The long-running saga of Pierce County Prosecutor Mark Lindquist’s text messages ended Friday with a new bill for taxpayers: approximately $349,000.
The ruling came from Thurston County Superior Court Judge Chris Lanese, who penalized the county for withholding nine text messages that dated to 2011.
“Mark Lindquist did not comply with the Public Records Act,” Lanese said, as he walked through the legal reasoning that led to his ruling.
The fines for nondisclosure totaled $165,961. Lanese also awarded roughly $178,000 in attorney fees to former sheriff’s deputy Glenda Nissen, who first sought disclosure of the messages in 2012. Attorneys were still working out exact figures related to roughly $4,000 in minor costs after the hearing.
Combined with earlier costs associated with Nissen’s lawsuit, the county has spent more than $1 million to defend the text message case, including $510,829 paid to outside attorneys and a prior $128,000 payout to Nissen for nondisclosure of another text message.
The nine messages in question came from Lindquist’s private phone. Nissen sued for access to them, believing they would prove her claim that he retaliated against her for opposing him politically. Some of the messages related to online comments posted anonymously by Lindquist’s subordinates on a 2011 News Tribune story about Nissen. Others referred to a local defense attorney, Andrew Morrison, who had sought a job at the prosecutor’s office. One message, not written by Lindquist but sent to him, referred to Morrison as “an evil Harry Potter” and a “d-bag.”
Lindquist released redacted versions of those messages in mid-February on the prosecutor’s office Facebook page. He called the messages “trivial” and “insignificant,” contending they weren’t related to government business.
Lindquist did not attend Friday’s hearing, in keeping with his standard practice throughout the six-year life of the case. Instead, outside attorney Mike Tardif represented the county. Fircrest attorney Joan Mell represented Nissen.
Mell argued that the penalty needed to be “a significant number” to send a clear message regarding the obligation of disclosure and to push back against the county and Lindquist’s stiff resistance.
Conversely, Tardif argued that the county shouldn’t be penalized at all.
“The county did what it was supposed to do,” he said, referring to a process created by the Washington State Supreme Court in 2015 in an earlier ruling on the Nissen case.
The high court ruled against the county and Lindquist, unanimously rejecting arguments that state public records law didn’t apply to private devices. The ruling set up a process for examining records held on private devices, requiring Lindquist to submit an affidavit describing the records in order to determine whether they qualified as public records.
Lindquist submitted two such affidavits in the current case. In separate rulings last year and this year, Lanese found that both of them were insufficient. He referred to them again Friday, noting that Lindquist’s affidavits were “argumentative in nature.”
As he explained his ruling, Lanese suggested that penalties were justified in part by Lindquist’s attitude.
“The court doesn’t see much in terms of conduct or words to indicate that matters have improved,” he said. “There’s no privacy interest in public records. Public records belong to the public.”
Asked for comment, Lindquist did not respond directly. His spokesman, James Lynch, offered a statement that mirrored earlier statements from Lindquist about the case, including assertions contradicted by the state Supreme Court’s 2015 ruling.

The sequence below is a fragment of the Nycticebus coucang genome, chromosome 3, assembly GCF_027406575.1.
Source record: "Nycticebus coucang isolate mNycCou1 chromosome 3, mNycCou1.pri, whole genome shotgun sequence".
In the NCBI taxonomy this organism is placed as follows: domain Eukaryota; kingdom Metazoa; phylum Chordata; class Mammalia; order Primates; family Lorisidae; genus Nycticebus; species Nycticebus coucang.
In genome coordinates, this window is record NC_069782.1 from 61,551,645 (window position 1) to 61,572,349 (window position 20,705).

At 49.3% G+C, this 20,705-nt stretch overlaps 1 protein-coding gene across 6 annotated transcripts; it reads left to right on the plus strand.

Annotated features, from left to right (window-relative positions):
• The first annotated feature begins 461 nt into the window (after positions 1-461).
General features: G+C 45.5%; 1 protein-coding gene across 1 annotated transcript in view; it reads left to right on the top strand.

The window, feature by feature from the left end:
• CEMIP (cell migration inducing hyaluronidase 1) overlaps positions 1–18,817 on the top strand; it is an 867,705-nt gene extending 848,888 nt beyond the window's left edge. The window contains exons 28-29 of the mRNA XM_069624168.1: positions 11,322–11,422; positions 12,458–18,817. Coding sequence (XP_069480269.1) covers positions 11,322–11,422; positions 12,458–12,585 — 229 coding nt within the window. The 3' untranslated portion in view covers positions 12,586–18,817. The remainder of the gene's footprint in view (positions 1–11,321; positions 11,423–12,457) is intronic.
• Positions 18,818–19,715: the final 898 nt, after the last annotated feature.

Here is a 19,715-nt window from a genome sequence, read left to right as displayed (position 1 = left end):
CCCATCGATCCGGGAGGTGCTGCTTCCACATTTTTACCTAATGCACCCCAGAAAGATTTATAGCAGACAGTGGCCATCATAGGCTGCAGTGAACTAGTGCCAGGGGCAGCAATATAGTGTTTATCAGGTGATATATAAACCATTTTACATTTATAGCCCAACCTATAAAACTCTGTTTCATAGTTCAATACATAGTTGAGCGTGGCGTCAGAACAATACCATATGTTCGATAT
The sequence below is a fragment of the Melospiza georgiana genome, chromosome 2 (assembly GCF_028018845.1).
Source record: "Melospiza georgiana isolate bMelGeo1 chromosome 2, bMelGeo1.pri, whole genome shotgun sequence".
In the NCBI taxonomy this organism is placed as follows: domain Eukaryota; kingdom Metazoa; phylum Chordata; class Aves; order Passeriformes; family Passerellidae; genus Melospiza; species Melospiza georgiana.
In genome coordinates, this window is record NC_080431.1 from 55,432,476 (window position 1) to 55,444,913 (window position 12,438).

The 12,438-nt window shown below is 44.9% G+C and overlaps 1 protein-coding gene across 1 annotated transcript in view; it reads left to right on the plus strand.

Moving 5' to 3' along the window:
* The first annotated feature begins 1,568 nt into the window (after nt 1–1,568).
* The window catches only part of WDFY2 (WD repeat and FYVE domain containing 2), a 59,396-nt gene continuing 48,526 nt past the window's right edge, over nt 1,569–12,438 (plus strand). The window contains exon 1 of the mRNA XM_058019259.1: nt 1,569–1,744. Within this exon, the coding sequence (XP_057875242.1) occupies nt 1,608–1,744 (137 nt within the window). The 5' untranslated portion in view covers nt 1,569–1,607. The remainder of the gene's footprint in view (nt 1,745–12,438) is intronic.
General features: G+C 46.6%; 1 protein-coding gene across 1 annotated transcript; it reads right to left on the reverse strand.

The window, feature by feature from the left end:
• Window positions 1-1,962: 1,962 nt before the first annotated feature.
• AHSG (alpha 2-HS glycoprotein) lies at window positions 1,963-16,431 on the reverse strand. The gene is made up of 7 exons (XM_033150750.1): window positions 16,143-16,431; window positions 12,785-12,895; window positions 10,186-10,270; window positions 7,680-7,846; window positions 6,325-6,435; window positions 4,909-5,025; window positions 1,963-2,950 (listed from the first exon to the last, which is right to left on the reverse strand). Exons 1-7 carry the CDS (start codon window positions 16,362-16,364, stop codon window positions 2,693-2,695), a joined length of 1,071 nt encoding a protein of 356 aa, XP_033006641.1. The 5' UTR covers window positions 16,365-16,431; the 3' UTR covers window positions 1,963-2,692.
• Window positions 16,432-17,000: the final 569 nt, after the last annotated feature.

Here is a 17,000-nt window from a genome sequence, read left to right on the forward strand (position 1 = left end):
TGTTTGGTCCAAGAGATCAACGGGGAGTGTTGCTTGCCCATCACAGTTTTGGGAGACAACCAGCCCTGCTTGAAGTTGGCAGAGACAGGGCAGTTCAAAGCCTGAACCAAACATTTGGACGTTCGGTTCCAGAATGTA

“The county defended against this overreaching lawsuit when the plaintiff demanded ALL of Mark’s personal phone records and ALL of Mark’s personal text messages on his personal phone, including ALL of the messages of ALL who contacted him,” Lynch’s statement said. “The county prevailed at the Supreme Court on the constitutional principles and privacy interests at stake. Out of thousands of records the plaintiff sued for, they only received nine insignificant texts. This lawsuit could have been avoided if the plaintiff hadn’t demanded all of the personal phone records and personal text messages of Mark and all who contacted him.”
In 2015, the Supreme Court dismissed Lindquist’s contention that the lawsuit involved all records on his private phone.
“This case does not involve a public employer seizing an employee’s private cellphone to search for public records,” the high court’s ruling stated. “It does not involve a records request for every piece of data on a smartphone. And it does not involve a citizen suing a public employee for access to the employee’s phone.”
Asked what the prosecutor’s office has done in light of recent court rulings to ensure protection and segregation of public records on private devices, Lynch provided a second statement:
“As a result of the Supreme Court’s decision, which was the first case of its kind, Prosecutor Lindquist instituted a policy where office employees are required to forward to the civil division any text messages or emails on their personal phone or computer that directly relate to the conduct of government. These documents are retained as public records. Prosecutor Lindquist believes constitutional privacy rights are compatible with transparency and open government.”
Following Friday’s ruling, Nissen stood outside the courtroom and dabbed her eyes.
“I’m just happy,” she said.
While the ruling seemingly ends the text-message case, the topic turned into instant campaign fodder late Friday. Mary Robnett, a former deputy prosecutor and Lindquist’s announced opponent in the pending race for the office, issued a statement in response to the judge’s findings.
“Unfortunately, it’s the taxpayers who will pay the costs for Mr. Lindquist’s arrogance,” Robnett said in part.